However you choose to define brown dwarfs that definition will still occupy thin slice of, say, the area under a parabolic curve. So it doesn't take much for the rest of the things filling the area under that curve to outnumber that slice. Obviously that's an extremely simplistic example but what you are saying is drawing the line at one point and then counting everything to the right and saying it should outnumber the things to the left, which is true. But brown dwarfs should represent just a slice. I probably need to draw a picture... I'm pretty awful at explaining this.
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Crepp's brown dwarf companion

Post by neufer » Fri Jan 24, 2014 3:16 pm

http://www.universetoday.com/108461/nearby-brown-dwarf-captured-in-a-direct-image/#more-108461 wrote: Nearby Brown Dwarf Captured in a Direct Image
by David Dickinson, Universe Today, January 24, 2014

<<A recent find announced by astronomers may go a long ways towards understanding a crucial “missing link” between planets and stars. The team, led by Friemann Assistant Professor of Physics at the University of Notre Dame’s Justin R. Crepp, recently released an image of a brown dwarf companion to a star 98 light years or 30 parsecs distant. This discovery marks the first time that a T-dwarf orbiting a Sun-like star with known radial velocity acceleration measurement has been directly imaged.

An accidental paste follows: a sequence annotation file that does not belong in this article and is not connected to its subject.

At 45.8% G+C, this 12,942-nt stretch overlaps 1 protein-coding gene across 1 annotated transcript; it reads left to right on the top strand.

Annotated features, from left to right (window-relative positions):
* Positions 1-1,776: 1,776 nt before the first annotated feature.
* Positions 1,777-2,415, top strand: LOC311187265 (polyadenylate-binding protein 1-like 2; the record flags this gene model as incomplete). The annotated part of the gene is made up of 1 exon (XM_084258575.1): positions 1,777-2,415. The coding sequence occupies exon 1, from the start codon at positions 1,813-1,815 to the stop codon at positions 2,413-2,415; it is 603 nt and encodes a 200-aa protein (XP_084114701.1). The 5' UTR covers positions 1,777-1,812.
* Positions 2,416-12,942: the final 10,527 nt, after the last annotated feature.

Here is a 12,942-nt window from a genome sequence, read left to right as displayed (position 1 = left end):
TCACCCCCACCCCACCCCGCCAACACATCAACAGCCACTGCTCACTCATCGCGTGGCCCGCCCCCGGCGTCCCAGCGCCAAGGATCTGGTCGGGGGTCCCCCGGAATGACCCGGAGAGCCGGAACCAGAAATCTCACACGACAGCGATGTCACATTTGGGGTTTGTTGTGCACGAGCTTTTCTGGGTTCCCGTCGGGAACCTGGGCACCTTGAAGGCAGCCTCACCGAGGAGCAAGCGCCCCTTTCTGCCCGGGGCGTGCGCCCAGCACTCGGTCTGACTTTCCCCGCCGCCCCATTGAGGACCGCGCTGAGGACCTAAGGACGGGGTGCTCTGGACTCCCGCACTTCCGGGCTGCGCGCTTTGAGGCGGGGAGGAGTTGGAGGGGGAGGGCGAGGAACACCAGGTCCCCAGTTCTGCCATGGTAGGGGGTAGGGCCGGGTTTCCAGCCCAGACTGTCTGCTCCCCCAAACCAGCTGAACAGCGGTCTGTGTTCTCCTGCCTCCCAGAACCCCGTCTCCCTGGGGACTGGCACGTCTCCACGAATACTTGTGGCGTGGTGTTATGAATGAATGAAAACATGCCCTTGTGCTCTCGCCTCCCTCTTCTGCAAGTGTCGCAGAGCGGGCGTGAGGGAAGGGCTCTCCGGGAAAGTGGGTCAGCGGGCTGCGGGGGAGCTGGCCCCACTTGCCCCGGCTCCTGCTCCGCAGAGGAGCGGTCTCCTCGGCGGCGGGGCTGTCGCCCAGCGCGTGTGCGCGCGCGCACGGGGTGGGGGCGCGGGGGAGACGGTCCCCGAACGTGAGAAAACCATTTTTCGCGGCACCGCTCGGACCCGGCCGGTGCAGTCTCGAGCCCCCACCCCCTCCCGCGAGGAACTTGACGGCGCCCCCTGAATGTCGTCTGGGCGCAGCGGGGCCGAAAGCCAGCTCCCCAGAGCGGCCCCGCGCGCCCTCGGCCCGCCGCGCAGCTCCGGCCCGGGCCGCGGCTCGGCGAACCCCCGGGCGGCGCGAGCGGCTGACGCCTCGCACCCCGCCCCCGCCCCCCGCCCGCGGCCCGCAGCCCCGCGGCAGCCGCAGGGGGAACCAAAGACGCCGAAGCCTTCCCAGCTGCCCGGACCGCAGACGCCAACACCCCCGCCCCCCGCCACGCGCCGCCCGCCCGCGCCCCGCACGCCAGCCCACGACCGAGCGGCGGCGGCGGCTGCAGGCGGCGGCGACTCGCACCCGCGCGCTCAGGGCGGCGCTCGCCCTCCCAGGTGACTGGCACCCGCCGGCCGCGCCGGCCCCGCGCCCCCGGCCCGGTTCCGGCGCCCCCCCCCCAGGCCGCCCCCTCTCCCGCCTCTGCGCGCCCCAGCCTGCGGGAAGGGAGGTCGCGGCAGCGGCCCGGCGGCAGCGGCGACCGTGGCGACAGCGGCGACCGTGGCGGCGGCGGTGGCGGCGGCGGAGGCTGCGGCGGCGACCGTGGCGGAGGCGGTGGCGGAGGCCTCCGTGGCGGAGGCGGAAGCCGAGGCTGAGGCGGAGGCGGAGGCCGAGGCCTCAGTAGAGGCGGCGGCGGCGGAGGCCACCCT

Located in the constellation Eridanus, the object weighs in at about 52 Jupiter masses, and orbits a 0.95 Sol mass star 51 Astronomical Units (AUs) distant once every 320-1900 years. Note that this wide discrepancy stems from the fact that even though we’ve been following the object for some 17 years since 1996, we’ve yet to ascertain whether we’ve caught it near apastron or periastron yet: we just haven’t been watching it long enough. The T-dwarf, known as HD 19467 B, may become a benchmark in the study of sub-stellar mass objects that span the often murky bridge between true stars shining via nuclear fusion and ordinary high mass planets.